Book Image

PostgreSQL High Availability Cookbook - Second Edition

By : Shaun Thomas
Book Image

PostgreSQL High Availability Cookbook - Second Edition

By: Shaun Thomas

Overview of this book

Databases are nothing without the data they store. In the event of a failure - catastrophic or otherwise - immediate recovery is essential. By carefully combining multiple servers, it’s even possible to hide the fact a failure occurred at all. From hardware selection to software stacks and horizontal scalability, this book will help you build a versatile PostgreSQL cluster that will survive crashes, resist data corruption, and grow smoothly with customer demand. It all begins with hardware selection for the skeleton of an efficient PostgreSQL database cluster. Then it’s on to preventing downtime as well as troubleshooting some real life problems that administrators commonly face. Next, we add database monitoring to the stack, using collectd, Nagios, and Graphite. And no stack is complete without replication using multiple internal and external tools, including the newly released pglogical extension. Pacemaker or Raft consensus tools are the final piece to grant the cluster the ability to heal itself. We even round off by tackling the complex problem of data scalability. This book exploits many new features introduced in PostgreSQL 9.6 to make the database more efficient and adaptive, and most importantly, keep it running.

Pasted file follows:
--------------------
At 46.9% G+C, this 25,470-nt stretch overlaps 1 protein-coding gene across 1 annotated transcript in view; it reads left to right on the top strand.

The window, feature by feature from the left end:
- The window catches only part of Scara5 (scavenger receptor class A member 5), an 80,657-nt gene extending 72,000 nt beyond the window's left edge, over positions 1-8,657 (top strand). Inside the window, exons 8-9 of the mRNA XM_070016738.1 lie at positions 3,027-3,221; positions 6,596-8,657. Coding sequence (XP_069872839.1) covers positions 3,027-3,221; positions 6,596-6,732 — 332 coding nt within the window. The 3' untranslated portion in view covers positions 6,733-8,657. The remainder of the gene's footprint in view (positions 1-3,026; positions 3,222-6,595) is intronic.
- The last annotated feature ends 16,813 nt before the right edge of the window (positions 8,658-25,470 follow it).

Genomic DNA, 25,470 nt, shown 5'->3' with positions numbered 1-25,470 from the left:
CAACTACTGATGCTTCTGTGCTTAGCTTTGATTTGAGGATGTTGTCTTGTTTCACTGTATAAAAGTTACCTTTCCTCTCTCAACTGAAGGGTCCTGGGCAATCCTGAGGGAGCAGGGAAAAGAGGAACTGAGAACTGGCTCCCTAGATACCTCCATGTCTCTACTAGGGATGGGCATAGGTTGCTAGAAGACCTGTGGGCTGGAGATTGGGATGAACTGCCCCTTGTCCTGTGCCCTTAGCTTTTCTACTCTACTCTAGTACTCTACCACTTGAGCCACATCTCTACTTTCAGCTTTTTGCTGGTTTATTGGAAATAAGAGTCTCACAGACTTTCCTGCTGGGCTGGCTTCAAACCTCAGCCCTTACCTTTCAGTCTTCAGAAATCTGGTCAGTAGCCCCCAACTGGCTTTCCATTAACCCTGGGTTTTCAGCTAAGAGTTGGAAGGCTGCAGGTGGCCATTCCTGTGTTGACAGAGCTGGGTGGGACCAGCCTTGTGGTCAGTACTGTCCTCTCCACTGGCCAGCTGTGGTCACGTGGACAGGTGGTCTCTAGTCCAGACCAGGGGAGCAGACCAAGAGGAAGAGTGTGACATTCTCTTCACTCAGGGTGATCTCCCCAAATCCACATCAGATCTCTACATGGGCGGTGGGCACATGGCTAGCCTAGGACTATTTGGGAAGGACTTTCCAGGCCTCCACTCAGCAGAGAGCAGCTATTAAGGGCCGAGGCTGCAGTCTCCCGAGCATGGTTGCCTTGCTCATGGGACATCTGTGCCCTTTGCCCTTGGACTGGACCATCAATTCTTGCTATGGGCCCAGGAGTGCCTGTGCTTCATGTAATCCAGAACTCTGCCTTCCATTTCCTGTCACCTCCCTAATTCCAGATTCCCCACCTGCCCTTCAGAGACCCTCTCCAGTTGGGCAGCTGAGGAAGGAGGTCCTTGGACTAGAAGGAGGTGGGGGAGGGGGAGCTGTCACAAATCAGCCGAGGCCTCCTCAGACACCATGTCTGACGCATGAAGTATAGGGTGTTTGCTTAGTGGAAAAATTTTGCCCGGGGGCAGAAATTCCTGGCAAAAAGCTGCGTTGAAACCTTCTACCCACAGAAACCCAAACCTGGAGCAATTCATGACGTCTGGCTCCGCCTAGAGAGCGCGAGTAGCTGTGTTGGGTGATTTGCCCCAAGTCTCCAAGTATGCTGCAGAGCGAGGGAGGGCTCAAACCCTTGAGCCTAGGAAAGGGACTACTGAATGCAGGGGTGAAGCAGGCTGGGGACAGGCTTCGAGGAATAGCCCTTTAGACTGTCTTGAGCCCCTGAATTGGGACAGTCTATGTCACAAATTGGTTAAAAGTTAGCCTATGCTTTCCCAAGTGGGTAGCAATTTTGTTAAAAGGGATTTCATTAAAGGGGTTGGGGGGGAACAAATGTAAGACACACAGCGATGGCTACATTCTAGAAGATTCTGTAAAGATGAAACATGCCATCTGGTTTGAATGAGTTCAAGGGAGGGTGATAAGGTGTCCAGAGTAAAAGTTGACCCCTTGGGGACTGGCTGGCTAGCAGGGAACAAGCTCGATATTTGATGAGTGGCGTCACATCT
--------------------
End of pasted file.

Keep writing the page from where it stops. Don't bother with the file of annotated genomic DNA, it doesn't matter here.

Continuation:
Table of Contents (18 chapters)
Title Page
About the Author
About the Reviewer
Customer Feedback

Configuring Corosync

Once Corosync and Pacemaker are installed, we only need to modify a single configuration file to activate them. As we've mentioned earlier and shown in the introduction diagram, Corosync is the conduit that Pacemaker uses for communication. Corosync also binds itself to services that rely on its channels, so it will also launch Pacemaker on our behalf.

This recipe will explain how to create a simple configuration for Corosync that will establish a secure Pacemaker cluster.

Getting ready

We have already installed everything we need, but if we are running an older Debian-based system such as Ubuntu or Mint, we have one more step. Before Corosync will work properly, we need to enable its startup script. Open the /etc/default/corosync file and make sure it contains this line:


Without it, Corosync won't run even if we start it manually. We removed it from system boot time, but that doesn't mean we never want it to run at all!

How to do it...

For this recipe, we...